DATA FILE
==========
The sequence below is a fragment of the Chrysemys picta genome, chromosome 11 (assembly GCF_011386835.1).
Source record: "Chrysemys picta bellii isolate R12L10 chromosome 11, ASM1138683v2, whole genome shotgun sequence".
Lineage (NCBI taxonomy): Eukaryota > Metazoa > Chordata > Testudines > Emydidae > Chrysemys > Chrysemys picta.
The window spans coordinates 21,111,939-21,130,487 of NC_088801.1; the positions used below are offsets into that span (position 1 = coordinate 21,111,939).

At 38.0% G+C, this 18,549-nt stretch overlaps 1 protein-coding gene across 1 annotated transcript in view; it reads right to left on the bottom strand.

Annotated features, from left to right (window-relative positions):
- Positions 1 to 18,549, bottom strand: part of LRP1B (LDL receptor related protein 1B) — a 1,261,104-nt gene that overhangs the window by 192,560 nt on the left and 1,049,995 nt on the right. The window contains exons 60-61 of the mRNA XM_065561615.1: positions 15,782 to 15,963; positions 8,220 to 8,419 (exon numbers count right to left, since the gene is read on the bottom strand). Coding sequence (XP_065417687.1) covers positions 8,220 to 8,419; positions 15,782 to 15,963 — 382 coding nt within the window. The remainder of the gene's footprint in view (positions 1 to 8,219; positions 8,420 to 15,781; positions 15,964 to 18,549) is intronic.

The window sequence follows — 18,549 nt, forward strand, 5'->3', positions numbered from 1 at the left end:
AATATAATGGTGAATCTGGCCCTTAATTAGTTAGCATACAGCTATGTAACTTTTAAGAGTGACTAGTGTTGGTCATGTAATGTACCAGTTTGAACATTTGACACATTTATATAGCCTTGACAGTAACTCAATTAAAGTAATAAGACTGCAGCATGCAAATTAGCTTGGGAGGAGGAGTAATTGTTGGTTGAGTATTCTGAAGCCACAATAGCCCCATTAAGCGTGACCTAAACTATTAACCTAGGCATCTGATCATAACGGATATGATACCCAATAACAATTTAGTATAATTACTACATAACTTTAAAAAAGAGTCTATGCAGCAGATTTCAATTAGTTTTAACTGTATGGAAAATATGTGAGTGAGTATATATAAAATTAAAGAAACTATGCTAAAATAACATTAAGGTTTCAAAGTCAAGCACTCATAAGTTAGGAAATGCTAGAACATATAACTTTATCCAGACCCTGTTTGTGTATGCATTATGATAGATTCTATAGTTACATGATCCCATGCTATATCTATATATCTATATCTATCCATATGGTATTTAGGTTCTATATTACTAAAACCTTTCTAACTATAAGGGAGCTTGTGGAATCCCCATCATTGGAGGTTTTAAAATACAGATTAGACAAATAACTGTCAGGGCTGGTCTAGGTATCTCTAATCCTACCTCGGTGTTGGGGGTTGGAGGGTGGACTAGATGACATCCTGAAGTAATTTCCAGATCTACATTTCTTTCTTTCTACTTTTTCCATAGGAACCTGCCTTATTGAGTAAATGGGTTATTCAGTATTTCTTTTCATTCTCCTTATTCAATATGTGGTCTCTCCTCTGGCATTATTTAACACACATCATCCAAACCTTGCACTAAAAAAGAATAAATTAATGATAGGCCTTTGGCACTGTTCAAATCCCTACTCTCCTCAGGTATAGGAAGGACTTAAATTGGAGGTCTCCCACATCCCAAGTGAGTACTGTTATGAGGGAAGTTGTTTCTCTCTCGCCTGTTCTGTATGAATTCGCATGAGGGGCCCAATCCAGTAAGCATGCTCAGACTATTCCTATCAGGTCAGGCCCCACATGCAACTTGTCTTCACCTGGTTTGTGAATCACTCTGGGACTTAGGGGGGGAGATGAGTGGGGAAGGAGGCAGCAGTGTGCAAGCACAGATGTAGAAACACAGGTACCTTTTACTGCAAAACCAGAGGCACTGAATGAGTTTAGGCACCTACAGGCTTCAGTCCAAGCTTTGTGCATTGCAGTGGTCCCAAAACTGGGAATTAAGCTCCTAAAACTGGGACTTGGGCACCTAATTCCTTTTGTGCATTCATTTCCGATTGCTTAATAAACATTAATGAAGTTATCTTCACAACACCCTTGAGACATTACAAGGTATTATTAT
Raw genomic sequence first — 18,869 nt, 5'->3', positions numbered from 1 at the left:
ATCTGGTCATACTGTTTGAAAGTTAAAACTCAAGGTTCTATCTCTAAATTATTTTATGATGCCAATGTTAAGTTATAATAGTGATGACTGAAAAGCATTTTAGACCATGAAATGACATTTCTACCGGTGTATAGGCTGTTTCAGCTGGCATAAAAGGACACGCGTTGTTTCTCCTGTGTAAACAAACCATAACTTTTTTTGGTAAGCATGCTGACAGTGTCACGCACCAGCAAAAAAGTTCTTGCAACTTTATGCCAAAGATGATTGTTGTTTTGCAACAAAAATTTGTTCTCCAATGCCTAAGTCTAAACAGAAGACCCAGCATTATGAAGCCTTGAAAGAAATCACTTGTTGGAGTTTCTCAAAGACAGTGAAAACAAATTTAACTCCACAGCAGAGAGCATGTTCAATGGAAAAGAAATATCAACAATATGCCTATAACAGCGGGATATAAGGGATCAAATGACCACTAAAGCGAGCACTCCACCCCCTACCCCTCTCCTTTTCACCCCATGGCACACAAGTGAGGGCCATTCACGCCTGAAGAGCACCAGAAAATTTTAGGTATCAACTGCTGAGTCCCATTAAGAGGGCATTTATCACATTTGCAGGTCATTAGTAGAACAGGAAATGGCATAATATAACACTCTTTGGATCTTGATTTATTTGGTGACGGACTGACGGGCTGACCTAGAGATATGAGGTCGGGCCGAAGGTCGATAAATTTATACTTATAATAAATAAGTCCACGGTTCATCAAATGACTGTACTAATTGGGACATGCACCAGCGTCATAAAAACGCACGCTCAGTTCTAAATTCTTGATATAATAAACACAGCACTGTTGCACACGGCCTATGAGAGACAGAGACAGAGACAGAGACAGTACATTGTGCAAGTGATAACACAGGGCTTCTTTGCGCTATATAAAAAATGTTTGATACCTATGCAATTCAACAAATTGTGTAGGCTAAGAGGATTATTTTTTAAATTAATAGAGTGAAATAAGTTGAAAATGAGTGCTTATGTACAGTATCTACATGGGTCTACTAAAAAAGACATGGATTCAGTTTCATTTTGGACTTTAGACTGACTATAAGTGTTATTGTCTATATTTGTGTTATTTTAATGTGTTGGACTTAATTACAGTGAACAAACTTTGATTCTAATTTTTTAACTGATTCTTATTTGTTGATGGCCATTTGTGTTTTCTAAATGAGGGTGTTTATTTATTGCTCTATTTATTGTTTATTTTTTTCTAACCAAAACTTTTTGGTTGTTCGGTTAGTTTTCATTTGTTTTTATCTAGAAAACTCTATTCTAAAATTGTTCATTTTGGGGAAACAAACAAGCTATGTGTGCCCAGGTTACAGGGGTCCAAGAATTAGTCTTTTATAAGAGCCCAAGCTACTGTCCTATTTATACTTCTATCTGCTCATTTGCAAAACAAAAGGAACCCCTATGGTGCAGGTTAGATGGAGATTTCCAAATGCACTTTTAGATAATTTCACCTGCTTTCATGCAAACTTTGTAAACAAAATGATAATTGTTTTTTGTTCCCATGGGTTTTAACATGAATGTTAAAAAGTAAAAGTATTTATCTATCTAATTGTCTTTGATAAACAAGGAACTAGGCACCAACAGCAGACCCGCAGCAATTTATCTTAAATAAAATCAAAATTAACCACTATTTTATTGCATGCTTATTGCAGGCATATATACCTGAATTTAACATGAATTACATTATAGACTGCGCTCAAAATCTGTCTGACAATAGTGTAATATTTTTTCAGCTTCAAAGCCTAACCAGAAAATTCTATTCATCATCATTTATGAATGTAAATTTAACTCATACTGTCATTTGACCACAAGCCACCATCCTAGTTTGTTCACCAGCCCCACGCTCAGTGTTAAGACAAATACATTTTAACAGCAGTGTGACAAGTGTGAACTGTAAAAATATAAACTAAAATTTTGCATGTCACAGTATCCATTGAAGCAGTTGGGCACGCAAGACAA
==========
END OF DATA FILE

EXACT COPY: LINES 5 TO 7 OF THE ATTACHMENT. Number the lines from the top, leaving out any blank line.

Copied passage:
At 38.0% G+C, this 18,549-nt stretch overlaps 1 protein-coding gene across 1 annotated transcript in view; it reads right to left on the bottom strand.

Annotated features, from left to right (window-relative positions):
- Positions 1 to 18,549, bottom strand: part of LRP1B (LDL receptor related protein 1B) — a 1,261,104-nt gene that overhangs the window by 192,560 nt on the left and 1,049,995 nt on the right. The window contains exons 60-61 of the mRNA XM_065561615.1: positions 15,782 to 15,963; positions 8,220 to 8,419 (exon numbers count right to left, since the gene is read on the bottom strand). Coding sequence (XP_065417687.1) covers positions 8,220 to 8,419; positions 15,782 to 15,963 — 382 coding nt within the window. The remainder of the gene's footprint in view (positions 1 to 8,219; positions 8,420 to 15,781; positions 15,964 to 18,549) is intronic.